Lawrence: Fight hate with free speech, scholarship

President, Wiesel, Patrick and Foxman discuss 'The New Anti-Semitism'

From left, Nobel Laureate Elie Wiesel, President Fred Lawrence, ADL Director Abraham Foxman and Gov. Deval Patrick at Boston's Faneuil Hall.

President Fred Lawrence advocated broad exercise of free speech, scholarly criticism of biased analysis and strong support for studies in the humanities as responses to “The New Anti-Semitism,” a subject he explored with Nobel Laureate Elie Wiesel, Anti-Defamation League National Director Abraham H. Foxman and Massachusetts Governor Deval Patrick before an overflow crowd at Boston’s historic Faneuil Hall on Nov. 7.

Lawrence invoked the legacy of Justice Louis Brandeis in response to fears expressed at the ADL-sponsored forum about the use of the Internet to spread slander and hatred of Jews. He reminded Foxman of Brandeis’ dictum that “the answer to bad speech is more speech” and said figuring out how to make the Internet a force for good is a worthier endeavor than trying to solve problems through government regulation.

 “We live in a world that does have an Internet, and government regulation not only raises constitutional problems it raises practical problems,” Lawrence said. “The net is going to be more of a force for good if we can harness it, but whether it is or is not, I assure you it will be a force.”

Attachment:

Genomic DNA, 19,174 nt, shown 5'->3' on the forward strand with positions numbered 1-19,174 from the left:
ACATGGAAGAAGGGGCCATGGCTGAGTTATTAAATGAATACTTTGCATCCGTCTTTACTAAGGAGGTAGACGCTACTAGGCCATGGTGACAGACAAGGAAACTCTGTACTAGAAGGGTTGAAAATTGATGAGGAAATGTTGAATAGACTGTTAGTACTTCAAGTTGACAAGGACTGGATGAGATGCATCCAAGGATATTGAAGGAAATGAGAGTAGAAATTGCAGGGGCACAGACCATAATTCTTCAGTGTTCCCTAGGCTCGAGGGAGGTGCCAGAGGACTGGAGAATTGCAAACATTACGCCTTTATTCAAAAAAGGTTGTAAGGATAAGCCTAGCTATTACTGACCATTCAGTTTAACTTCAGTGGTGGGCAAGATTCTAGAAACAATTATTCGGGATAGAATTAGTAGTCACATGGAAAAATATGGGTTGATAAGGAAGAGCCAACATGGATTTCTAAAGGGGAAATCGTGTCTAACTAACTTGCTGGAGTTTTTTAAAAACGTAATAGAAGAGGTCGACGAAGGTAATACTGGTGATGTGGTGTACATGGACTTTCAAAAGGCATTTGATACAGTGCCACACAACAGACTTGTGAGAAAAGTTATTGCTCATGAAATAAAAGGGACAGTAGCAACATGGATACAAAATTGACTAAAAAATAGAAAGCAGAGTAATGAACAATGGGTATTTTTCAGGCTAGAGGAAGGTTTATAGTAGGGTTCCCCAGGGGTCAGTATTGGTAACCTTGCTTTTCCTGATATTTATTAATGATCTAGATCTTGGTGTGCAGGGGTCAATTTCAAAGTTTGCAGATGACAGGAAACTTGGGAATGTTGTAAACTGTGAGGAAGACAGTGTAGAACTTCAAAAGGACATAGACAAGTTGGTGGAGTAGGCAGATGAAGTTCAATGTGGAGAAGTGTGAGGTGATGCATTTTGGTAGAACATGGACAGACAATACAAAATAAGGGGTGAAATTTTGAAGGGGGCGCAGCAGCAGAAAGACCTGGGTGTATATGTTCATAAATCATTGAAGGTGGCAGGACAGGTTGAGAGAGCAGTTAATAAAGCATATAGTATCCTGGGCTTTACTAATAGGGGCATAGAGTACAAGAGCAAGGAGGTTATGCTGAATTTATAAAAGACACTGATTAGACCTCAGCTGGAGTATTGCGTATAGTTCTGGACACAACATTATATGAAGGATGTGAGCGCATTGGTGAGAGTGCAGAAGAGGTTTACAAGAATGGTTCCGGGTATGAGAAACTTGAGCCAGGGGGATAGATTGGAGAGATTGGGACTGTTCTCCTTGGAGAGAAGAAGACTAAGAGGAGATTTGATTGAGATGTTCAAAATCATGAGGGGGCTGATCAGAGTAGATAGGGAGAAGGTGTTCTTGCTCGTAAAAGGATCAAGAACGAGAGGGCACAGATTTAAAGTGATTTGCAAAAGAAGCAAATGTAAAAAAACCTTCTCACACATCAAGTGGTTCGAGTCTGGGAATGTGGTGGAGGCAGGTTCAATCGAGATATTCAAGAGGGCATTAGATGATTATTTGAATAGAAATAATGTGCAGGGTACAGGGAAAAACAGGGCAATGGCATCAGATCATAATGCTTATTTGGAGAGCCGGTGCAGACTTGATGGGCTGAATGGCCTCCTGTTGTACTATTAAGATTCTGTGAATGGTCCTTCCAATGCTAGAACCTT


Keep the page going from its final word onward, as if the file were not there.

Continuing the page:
Unquestionably, he said, the development of this technology is producing new situations and problems.

“It used to be, until relatively recently, to assault someone you had to be in physical proximity to them or you had to touch an object that reached them, like a written threat,” Lawrence said, “whereas now you can instantly instill fear in someone [through the Internet] without ever being in the same place with them. That becomes a challenge for the law… to understand that assault now is something that can happen in a much more remote way.”

In response to a question from the audience about what to do about scholars who propagated stories about exaggerated Jewish influence in America, or who denied or minimized the Holocaust, he said it is the responsibility of all scholars to submit their work to critical review and to criticize the work of others.

“The idea that there is a pro-Israel lobby that has this exaggerated power in the way this country is run has… received criticism not because it is anti-Semitism… but criticism because it doesn’t stand up, as scholarship it is vacuous,” Lawrence said. “Ultimately, that’s going to be the better argument.”

People have a constitutional right to write what they want, Lawrence said, “and I have a constitutional right to say it is no good.”

He also was asked how people should differentiate between thoughtful criticism of Israeli policy and hatred.

“Before you can call something anti-Israel, we need a working definition and I’ll tell you one of my easy ones before we get to the hard stuff,” Lawrence said. “Anything that is said on a daily basis on the floor of the Knesset, I’m afraid we can’t count as anti-Israel.”

Nearly 1,000 people from Greater Boston’s Jewish, professional, academic, and secular networks pre-registered and more were on waiting lists to enter the 500-seat hall. The American Jewish Committee, Combined Jewish Philanthropies, Facing History and Ourselves, the Jewish Community Relations Council and over 30 other partnering organizations reached out to their constituencies and formally supported the event.

Categories: General, Humanities and Social Sciences

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